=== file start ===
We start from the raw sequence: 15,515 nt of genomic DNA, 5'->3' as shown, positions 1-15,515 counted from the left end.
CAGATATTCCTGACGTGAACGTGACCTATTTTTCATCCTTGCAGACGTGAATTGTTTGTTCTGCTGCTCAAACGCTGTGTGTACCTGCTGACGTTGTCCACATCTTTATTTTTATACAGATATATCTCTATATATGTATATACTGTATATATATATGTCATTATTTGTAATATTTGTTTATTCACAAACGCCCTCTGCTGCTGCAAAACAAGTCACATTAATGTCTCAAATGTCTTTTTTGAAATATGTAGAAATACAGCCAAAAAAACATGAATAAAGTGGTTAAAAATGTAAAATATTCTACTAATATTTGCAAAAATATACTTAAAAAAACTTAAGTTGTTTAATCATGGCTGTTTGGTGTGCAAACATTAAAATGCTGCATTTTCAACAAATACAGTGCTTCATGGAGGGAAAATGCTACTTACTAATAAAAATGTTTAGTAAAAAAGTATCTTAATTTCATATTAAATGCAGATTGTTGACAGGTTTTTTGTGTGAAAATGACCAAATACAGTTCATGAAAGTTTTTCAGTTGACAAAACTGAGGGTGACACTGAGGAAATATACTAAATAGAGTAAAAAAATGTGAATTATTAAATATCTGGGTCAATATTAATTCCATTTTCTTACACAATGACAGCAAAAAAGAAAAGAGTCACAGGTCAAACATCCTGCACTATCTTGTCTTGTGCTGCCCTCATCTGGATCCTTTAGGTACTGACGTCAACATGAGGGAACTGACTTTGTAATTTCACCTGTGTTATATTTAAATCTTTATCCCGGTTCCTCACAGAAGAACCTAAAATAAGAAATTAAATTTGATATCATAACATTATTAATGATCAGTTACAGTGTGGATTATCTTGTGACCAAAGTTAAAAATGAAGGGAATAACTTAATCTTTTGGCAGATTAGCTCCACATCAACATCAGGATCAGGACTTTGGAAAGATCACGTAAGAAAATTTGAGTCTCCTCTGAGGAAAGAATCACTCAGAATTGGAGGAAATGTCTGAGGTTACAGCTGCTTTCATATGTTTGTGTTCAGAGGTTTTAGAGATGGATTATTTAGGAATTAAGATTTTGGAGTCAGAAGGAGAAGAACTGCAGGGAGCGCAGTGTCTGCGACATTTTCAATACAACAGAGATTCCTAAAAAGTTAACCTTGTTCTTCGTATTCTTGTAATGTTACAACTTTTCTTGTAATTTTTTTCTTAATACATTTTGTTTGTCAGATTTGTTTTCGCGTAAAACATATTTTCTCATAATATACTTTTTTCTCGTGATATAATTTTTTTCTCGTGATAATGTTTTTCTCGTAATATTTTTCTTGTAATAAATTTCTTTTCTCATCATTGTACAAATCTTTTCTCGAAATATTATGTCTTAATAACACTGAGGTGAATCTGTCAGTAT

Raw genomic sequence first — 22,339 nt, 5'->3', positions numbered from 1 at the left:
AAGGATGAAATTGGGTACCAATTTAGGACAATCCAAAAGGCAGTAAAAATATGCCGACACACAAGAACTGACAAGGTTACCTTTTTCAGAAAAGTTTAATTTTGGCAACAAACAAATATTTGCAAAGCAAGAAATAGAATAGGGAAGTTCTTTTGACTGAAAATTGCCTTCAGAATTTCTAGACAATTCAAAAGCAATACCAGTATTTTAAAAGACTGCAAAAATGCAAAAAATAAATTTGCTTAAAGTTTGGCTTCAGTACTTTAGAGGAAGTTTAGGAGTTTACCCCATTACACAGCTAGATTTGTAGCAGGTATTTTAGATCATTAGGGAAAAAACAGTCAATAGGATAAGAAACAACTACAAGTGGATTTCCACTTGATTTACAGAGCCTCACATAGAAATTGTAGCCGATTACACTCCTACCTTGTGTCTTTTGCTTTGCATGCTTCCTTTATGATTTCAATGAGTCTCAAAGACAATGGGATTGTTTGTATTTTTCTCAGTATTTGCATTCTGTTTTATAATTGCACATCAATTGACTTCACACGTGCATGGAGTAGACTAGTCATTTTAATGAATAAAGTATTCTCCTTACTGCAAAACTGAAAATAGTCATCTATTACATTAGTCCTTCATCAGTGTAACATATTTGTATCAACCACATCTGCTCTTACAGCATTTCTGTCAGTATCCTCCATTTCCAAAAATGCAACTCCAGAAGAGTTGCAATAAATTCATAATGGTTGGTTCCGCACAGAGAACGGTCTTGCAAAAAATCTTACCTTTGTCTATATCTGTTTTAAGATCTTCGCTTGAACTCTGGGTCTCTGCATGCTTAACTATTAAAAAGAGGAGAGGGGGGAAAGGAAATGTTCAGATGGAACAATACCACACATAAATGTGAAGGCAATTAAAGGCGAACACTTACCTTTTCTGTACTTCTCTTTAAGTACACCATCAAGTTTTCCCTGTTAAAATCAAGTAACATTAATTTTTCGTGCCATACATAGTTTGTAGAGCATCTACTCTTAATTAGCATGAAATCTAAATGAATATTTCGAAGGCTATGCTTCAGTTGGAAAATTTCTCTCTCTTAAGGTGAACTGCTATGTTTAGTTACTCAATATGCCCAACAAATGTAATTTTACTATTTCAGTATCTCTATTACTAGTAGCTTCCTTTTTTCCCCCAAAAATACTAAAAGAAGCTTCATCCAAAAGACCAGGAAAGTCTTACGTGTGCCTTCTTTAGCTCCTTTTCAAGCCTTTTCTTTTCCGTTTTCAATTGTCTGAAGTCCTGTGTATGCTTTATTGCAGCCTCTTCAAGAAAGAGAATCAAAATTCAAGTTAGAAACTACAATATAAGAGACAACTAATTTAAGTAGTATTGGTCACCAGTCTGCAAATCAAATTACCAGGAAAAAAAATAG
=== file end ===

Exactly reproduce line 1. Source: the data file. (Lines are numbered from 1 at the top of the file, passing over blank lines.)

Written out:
We start from the raw sequence: 15,515 nt of genomic DNA, 5'->3' as shown, positions 1-15,515 counted from the left end.